This paper is a continuous study of a previously investigated novel winglet-shroud (WS) tip configuration. Two additional sealing fins are fixed on the WS tip to further reduce tip leakage. This configuration is referred to WS with seals (WSS) tip. Secondary flow structures and total pressure loss coefficients on a transverse plane downstream of the blade trailing edge are measured. Flow in a blade cascade is also numerically simulated to obtain more information of flow fields. Compared with the WS tip, both experimental and numerical results show that the WSS tip can further improve the aerodynamic performance as expected. Relative to the plain tip, the WSS and WS tips can reduce total pressure loss on one plane downstream of the blade trailing edge by 50% and 28%, respectively. This is mainly due to reduced intensity of tip leakage vortex (TLV). For the tip leakage mass flow rate, the WS tip decreases it by 33.6%, while the implement of two additional sealing fins contributes to an extremely high reduction of 88.7%. This demonstrates that the use of sealing fins is effective to control the tip leakage flow and improve flow fields. In addition, a deeper analysis by applying a normalized helicity scheme to identify the evolution of different vortices and by tracing trajectories of the fluid near the tip offers credible supports for results.

Commentary by Dr. Valentin Fuster
J. Fluids Eng. 2016;138(7):071104-071104-13. doi:10.1115/1.4032753.

The present study addresses the drag owing to the presence of vegetation and turbulent characteristics in a mobile bed channel, characterized by fully submerged vegetation formed by nonuniform vegetation densities. The influence of seepage on the velocity profiles, Reynolds stress, and turbulence intensities is discussed. Experimental results show that vegetation density is one of the important parameters that affect the flow resistance. It is found that higher vegetation density when placed at the downstream side leads to a reduction in velocity, Reynolds stress, and turbulent intensities. Downward seepage increases the near bed velocity, Reynolds stress, and turbulent intensities. Moment analysis shows that there is an increase in the inrush of flow, and sediment particles are transported more toward the streamwise direction with the application of seepage. The dominance of sweep events over ejection events increases more sediment transport. However, high vegetation density when placed at the downstream portion slightly decreases the dominance of sweep event. Drag coefficient decreases near the vegetation top and increases near the bed. Downward seepage decreases the effect of drag offered by the vegetation stems. The reduction in flow characteristics, viz., velocity, Reynolds stress, turbulent intensities, in the downstream portion of lesser spacing vegetation stems is attributed an increased drag coefficient.

Commentary by Dr. Valentin Fuster

Research Papers: Multiphase Flows

J. Fluids Eng. 2016;138(7):071301-071301-11. doi:10.1115/1.4032590.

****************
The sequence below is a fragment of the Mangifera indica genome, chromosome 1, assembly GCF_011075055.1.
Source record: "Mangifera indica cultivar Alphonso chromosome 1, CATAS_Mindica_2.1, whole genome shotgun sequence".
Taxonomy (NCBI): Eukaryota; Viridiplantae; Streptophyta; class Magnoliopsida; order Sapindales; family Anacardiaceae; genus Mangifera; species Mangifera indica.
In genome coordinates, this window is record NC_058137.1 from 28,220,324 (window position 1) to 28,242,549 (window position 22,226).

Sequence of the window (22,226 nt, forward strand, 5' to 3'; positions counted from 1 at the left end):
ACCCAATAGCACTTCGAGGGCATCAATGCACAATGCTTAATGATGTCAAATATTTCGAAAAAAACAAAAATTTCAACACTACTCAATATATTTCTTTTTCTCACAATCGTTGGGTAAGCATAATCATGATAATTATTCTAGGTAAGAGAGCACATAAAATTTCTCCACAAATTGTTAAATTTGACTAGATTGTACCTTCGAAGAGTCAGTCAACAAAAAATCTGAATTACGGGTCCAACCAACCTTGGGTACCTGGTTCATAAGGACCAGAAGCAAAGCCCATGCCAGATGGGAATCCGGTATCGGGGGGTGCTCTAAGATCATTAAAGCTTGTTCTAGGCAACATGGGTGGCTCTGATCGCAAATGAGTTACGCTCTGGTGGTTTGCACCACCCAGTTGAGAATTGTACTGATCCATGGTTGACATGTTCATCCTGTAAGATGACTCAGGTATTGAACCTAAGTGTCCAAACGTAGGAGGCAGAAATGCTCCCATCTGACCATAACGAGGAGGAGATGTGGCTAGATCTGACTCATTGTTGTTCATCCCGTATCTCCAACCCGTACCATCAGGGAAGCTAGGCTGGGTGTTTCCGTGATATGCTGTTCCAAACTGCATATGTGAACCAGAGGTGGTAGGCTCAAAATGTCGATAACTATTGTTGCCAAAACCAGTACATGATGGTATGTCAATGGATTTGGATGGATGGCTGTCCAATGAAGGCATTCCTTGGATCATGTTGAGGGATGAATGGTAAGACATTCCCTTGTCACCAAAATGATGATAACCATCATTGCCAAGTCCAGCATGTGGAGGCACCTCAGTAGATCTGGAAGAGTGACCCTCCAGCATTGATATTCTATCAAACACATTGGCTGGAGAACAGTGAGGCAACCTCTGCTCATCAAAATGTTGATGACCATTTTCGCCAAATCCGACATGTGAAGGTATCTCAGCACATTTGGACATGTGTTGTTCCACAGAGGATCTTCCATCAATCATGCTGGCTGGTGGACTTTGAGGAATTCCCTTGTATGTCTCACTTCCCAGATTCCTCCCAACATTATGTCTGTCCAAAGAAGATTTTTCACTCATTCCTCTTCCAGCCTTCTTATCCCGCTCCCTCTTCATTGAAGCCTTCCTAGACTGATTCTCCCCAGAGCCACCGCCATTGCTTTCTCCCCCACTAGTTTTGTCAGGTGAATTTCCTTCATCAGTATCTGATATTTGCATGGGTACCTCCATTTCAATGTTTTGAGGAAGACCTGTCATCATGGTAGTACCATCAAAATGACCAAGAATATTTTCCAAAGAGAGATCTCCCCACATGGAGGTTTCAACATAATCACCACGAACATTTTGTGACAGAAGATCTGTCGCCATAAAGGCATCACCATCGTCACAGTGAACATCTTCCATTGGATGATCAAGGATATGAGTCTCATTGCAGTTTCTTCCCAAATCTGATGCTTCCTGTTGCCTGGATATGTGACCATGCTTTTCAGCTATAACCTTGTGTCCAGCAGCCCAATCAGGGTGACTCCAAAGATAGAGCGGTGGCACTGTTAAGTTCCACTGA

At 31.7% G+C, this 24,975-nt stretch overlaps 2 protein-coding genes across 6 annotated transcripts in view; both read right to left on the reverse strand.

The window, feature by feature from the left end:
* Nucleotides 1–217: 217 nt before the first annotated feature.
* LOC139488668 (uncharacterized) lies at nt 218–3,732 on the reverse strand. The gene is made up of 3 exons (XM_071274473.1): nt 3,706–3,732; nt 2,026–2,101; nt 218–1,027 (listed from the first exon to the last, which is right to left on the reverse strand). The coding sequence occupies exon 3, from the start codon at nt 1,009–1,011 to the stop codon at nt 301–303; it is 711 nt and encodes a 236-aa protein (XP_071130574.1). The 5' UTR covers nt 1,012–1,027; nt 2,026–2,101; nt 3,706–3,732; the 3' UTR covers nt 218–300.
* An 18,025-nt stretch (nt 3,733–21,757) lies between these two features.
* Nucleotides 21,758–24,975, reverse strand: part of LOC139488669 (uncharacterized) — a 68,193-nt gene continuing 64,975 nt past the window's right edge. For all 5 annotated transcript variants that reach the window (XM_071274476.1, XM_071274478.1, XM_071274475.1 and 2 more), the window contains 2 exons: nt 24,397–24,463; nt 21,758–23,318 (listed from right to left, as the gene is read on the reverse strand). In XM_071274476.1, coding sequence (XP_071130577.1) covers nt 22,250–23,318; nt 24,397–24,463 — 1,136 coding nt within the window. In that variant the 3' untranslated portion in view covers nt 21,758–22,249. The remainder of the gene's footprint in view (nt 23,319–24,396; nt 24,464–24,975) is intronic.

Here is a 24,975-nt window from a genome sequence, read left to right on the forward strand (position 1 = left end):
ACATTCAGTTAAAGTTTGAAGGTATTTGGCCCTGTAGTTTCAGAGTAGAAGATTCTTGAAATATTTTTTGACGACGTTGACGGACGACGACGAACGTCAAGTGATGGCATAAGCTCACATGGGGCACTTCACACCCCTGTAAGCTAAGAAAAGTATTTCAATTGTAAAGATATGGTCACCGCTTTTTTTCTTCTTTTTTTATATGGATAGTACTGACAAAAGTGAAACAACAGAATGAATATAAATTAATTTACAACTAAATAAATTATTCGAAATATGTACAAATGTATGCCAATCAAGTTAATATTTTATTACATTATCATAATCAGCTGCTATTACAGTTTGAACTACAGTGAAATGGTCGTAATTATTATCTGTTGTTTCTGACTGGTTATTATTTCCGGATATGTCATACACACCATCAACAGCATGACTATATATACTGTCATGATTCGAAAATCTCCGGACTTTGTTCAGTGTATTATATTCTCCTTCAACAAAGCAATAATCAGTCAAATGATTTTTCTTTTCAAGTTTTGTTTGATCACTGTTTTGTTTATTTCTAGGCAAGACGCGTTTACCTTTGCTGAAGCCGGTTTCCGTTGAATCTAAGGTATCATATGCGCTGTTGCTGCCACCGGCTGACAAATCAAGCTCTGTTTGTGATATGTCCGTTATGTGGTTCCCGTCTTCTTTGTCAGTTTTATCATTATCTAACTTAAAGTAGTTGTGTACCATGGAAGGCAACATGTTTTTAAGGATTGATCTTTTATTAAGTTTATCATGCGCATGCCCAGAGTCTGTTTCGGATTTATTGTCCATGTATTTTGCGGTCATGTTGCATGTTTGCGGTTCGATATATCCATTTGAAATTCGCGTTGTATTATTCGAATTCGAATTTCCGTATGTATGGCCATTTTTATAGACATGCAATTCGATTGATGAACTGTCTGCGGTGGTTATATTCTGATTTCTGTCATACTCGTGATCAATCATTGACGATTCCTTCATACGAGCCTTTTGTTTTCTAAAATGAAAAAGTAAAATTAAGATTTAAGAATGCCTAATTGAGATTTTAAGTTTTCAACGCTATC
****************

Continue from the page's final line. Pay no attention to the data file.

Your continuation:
The working performance of the synchronal rotary multiphase pump (SRMP), alike other types of positive-displacement multiphase pumps, is strongly affected by leakage loss. In this paper, the leakage loss in the SRMP with a full range of inlet gas volume fractions (GVFs) was theoretically and experimentally investigated. The leakage flows in the SRMP were modeled as the one-dimensional gas–liquid flows through narrow gaps. Two types of leakage flow models, homogeneous leakage flow model (HLFM) and separated leakage flow model (SLFM), were developed. The experimental work was conducted to measure the volumetric flow rate of the SRMP using the mixtures of air and N32 oil as working fluids under various inlet GVFs and differential pressures. Comparisons between the simulated and experimental pump flow rates showed that both the accuracies of the HLFM and SLFM related to the inlet GVF. In addition to the differential pressure, the leakage loss of the SRMP was affected by the inlet GVF. The leakage flow rate increased with the inlet GVF due to the changes in physical properties of the gas–liquid leakage flow. Parametric analysis showed that leakage loss in the SRMP can be effectively reduced by reducing the rotor radial clearance without much effect on its mechanical efficiency, whereas the optimum geometric parameters of the rotor and cylinder must be calculated by means of the optimization study with consideration of both the leakage loss and friction loss.

Commentary by Dr. Valentin Fuster

Technical Brief

J. Fluids Eng. 2016;138(7):074501-074501-5. doi:10.1115/1.4032596.

When a liquid droplet impacts a superhydrophobic surface with anisotropic surface patterning in the form of alternating ribs and cavities, the rebounding droplet may exhibit a unique two-pronged jet emission. Droplet impact experiments with 11 different fluids of viscosity that varied by more than three orders of magnitude were conducted, and this paper quantifies the Capillary number, Ca, and Ohnesorge number, Oh, ranges over which the two-pronged phenomenon occurs. For Oh > 0.0154, the behavior was never observed, while at lower values of Oh, the behavior occurs for an intermediate range of Ca that depends on Oh.

Commentary by Dr. Valentin Fuster

Sorry! You do not have access to this content. For assistance or to subscribe, please contact us:

  • TELEPHONE: 1-800-843-2763 (Toll-free in the USA)
  • EMAIL: asmedigitalcollection@asme.org
Sign In